There are several ongoing trials at different stages of accrual for HNSCC using immune checkpoint inhibitor combinations with chemotherapy or radiotherapy. Additionally, the variable success, or failure, observed in clinical trials in patients with advanced HNSCC achieving long-term disease control and some long-lasting remissions with single-agent immune checkpoint inhibitors are of particular interest.Long-term remissions have not been observed using traditional chemotherapy regimens in patients with recurrent or metastatic disease, said Nabil F. Saba, MD, professor of hematology and medical oncology and otolaryngology, Emory University School of Medicine, and director of the Winship Cancer Institute’s Head and Neck Medical Oncology Program, both in Atlanta, Georgia. “Achieving these results with a less toxic approach was inconceivable as recently as 5 or 6 years ago. I think we are essentially revolutionizing systemic therapy for [patients with] HNSCC.”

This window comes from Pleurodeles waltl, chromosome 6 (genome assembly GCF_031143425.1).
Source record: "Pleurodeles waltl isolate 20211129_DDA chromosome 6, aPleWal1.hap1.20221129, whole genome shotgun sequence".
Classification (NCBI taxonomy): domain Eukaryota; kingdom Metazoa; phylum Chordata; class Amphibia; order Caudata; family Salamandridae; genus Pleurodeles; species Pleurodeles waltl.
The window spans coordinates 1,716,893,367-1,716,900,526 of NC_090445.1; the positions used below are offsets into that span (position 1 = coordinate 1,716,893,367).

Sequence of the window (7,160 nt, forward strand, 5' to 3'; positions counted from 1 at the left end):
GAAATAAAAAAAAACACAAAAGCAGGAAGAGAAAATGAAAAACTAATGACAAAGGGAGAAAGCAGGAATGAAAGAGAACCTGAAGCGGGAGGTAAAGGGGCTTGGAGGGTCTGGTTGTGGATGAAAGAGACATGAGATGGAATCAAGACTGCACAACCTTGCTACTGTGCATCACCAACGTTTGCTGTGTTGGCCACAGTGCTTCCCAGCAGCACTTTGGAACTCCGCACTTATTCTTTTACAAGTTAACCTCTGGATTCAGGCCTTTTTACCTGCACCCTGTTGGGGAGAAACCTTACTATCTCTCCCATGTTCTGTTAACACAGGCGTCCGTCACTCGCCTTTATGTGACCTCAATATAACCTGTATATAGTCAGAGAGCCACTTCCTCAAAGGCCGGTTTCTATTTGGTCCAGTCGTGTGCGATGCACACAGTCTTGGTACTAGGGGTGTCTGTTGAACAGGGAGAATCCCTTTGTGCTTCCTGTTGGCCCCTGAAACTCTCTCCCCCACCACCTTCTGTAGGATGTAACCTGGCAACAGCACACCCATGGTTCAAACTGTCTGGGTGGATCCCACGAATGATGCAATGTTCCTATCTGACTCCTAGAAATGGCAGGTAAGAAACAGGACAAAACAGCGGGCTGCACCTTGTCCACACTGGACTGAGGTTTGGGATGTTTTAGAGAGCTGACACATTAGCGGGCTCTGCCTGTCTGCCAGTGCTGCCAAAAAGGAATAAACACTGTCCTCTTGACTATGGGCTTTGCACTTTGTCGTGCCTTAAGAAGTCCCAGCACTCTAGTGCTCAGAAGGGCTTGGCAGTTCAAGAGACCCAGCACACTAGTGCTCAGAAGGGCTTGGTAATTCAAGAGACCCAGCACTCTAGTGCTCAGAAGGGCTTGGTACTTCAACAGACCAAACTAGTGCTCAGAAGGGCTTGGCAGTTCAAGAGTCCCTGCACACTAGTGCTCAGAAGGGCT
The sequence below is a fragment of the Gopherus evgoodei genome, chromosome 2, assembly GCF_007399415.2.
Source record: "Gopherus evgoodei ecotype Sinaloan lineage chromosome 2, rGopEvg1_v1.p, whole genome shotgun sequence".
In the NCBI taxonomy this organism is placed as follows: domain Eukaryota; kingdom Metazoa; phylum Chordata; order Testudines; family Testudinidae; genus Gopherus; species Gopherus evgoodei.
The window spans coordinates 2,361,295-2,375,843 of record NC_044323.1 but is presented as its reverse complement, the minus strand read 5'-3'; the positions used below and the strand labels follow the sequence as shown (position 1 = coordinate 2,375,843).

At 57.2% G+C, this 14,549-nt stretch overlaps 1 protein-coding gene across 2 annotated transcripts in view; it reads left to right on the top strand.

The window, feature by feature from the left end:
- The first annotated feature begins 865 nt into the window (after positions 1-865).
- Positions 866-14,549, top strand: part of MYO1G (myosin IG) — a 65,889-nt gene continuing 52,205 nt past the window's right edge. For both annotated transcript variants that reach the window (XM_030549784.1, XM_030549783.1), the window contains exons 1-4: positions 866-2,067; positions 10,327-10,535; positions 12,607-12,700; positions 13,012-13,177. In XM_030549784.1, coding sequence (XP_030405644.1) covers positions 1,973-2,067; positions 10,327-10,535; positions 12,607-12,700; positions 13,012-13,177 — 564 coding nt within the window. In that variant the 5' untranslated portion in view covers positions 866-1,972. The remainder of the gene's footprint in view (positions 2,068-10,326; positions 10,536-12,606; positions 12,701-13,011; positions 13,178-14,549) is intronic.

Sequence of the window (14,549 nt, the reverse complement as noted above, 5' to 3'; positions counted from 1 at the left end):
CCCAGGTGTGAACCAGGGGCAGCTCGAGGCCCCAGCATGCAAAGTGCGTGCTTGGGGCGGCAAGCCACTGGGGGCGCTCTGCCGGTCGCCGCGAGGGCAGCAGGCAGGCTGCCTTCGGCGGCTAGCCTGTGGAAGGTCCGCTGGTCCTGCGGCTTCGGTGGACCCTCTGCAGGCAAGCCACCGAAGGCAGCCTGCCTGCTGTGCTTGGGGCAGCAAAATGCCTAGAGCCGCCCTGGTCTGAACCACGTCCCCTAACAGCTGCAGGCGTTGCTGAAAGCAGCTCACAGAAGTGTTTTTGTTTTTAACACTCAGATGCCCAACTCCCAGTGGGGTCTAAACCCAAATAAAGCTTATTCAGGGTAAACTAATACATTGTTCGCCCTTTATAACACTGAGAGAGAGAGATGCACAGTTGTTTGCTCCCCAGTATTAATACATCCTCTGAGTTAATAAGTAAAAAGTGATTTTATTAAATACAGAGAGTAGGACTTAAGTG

Prospective Frontline Indication for Pembrolizumab

In February 2019, the FDA accepted a new supplemental biologics license application for pembrolizumab as monotherapy or in combination with platinum and 5-fluorouracil (5-FU) chemotherapy for the frontline treatment of patients with recurrent or metastatic HNSCC.4

The application was based on results of the phase III KEYNOTE- 048 trial, which compared pembrolizumab (Keytruda) as a single agent or pembrolizumab in combination with chemotherapy with standard-of-care cetuximab (Erbitux) plus platinum chemotherapy and 5-FU (the EXTREME regimen;FIGURE). Interim findings were reported at the European Society of Medical Oncology (ESMO) 2018 Congress.5